Presentation on theme: "Irv Richardson Coordinator for Public Education and School Support NEA-NH Workshop for Candidates."— Presentation transcript:
Irv Richardson Coordinator for Public Education and School Support NEA-NH Workshop for Candidates
Overview of Today’s Workshop Background of Common Core State Standards (CCSS) in New Hampshire Common Core Standards for English Language Arts – High School Teacher, David Pook Common Core State Standards for Mathematics – Middle School Teacher, Jamie Sirois Messaging- George Strout, Communications Director, NEA-NH Questions
The Metaphor of “Journey” Destination – Ensuring our students are productive members of communities and the 21 st Century work force Standards – Define the tools and resources with which we want to equip students for their current and future journeys. Curriculum –”Roads taken” to develop the tools and resources we want students to have on their journeys. Assessment – Determining where students are in developing their tools and resources.
Our Children’s Future is Unknown “Children are the living messages we send to a time we will not see.” Neil Postman
Your turn… Give the changes we are experiencing in our society, with what tools and skills should we equip our children to ensure they are prepared in the future? English Language Arts tools and skills? Mathematical tools and skills?
Common Core State Standards (CCSS) The Common Core State Standards Initiative is a state led effort that includes math, reading, and curriculum specialists, in partnership with the National Governors Association and the Council of Chief State School Officers. The purpose was to establish a single set of clear educational expectations for English language arts/literacy and mathematics that states can share and voluntarily adopt. New Hampshire has embedded the standards from this initiative into our College and Career Ready Standards.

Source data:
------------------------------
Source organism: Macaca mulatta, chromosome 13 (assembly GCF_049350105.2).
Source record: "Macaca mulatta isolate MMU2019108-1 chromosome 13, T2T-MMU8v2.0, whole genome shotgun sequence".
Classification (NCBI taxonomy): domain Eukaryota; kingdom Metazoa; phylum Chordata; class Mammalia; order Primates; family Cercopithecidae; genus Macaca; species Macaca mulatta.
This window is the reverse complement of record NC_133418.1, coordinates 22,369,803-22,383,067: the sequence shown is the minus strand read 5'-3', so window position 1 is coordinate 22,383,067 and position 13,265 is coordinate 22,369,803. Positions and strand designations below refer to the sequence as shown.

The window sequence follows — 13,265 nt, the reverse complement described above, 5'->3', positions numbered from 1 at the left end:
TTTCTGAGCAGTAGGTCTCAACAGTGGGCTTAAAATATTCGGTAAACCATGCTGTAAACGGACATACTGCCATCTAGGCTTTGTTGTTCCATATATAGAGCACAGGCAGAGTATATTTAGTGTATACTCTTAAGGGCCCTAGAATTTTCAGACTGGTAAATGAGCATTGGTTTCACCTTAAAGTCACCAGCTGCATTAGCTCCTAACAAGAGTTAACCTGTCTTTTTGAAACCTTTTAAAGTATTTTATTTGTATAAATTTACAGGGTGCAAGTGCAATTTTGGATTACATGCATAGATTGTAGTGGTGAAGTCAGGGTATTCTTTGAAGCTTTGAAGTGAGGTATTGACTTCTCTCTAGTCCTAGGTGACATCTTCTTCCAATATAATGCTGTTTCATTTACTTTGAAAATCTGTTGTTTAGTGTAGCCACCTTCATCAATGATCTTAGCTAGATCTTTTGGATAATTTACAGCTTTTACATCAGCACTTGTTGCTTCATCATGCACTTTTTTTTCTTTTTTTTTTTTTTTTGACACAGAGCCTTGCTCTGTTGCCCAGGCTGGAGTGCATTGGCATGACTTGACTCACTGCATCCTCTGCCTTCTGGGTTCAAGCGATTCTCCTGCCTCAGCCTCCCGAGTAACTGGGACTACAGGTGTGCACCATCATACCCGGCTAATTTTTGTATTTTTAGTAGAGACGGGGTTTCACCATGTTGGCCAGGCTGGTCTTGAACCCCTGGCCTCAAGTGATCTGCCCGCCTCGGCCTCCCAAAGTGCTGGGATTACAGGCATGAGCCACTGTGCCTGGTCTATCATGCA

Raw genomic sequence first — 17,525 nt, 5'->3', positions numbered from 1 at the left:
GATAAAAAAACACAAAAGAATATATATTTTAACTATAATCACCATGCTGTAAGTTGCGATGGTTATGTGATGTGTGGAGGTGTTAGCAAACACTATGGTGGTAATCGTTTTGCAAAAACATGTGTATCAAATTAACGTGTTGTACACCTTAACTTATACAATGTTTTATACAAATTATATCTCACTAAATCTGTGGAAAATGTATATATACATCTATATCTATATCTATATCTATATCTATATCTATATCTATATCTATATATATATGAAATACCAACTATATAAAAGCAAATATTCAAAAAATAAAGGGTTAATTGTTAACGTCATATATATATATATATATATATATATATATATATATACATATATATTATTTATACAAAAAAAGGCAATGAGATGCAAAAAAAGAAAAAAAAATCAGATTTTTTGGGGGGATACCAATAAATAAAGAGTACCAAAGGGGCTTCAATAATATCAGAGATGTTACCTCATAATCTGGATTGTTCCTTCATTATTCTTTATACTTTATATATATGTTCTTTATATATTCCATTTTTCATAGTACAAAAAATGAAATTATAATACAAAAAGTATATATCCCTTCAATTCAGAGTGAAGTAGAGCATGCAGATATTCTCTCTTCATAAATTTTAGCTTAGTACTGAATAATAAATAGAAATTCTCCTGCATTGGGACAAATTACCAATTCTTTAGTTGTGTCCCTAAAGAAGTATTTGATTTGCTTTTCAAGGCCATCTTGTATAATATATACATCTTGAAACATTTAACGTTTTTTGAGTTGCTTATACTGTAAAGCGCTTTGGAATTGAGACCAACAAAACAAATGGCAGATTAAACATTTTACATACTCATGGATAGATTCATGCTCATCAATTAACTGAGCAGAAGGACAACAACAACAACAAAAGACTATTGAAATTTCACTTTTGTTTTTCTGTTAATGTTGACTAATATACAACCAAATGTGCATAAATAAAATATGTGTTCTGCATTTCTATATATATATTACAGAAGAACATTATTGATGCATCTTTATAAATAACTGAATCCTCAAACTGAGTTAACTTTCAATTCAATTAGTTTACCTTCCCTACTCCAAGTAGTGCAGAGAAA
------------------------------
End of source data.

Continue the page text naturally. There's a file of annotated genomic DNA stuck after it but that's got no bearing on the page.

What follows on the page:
NH College and Career Readiness Standards NH College and Career Readiness Standards are grade level student expectations that have been “adopted” by the State Board of Education to support student success in core academics, career and technical education and other subjects. They are drawn from state and national standards and are meant to guide schools and districts as they set their student expectations, curriculum and instructional practices.
Common Core State Standards The State Board of Education adopted the new standards for English language arts/literacy and mathematics at their July 8, 2010 meeting. The Department held over 30 well-attended forums around the state from 2009 to 2011 regarding the new standards, including five with NH higher education faculty and NH K-12 educators to examine their relevance to success in college. The CCSS are not a national or state curriculum nor are they federally mandated. Standards do not tell teachers how to teach; they articulate what students should know and be able to demonstrate in grades K-12. It remains up to each local school district to design curriculum to help their students successfully achieve the standards.
Common Core State Standards do NOT define: How teachers should teach All that can or should be taught The nature of advanced work beyond the core standards Standards in other content areas (science, social studies, art, etc…) The interventions needed for students well below grade level The full range of support for English language learners and students with special needs Everything needed to be college- and career-ready
Exploring Common Core Standards Opportunity to experience the CCSS as students might English Language Arts/Literacy – David Pook Standards – tools and skills Activity - curriculum Assessment – monitoring the development of skills Mathematics – Jamie Sirois Standards – tools and skills Activity - curriculum Assessment – monitoring the development of skills
Keep in mind… Criticism of the Standards is often actually concern about the curriculum activities or how we assess student learning, not the Common Core Standards. The standards are the considered opinions of educators, specialists and others about what our children need to succeed as engaged members of communities and the workforce. Are the knowledge and skills articulated in the standards the types of things that YOU know and that you believe would be essential for our CHILDREN to know and be able to do?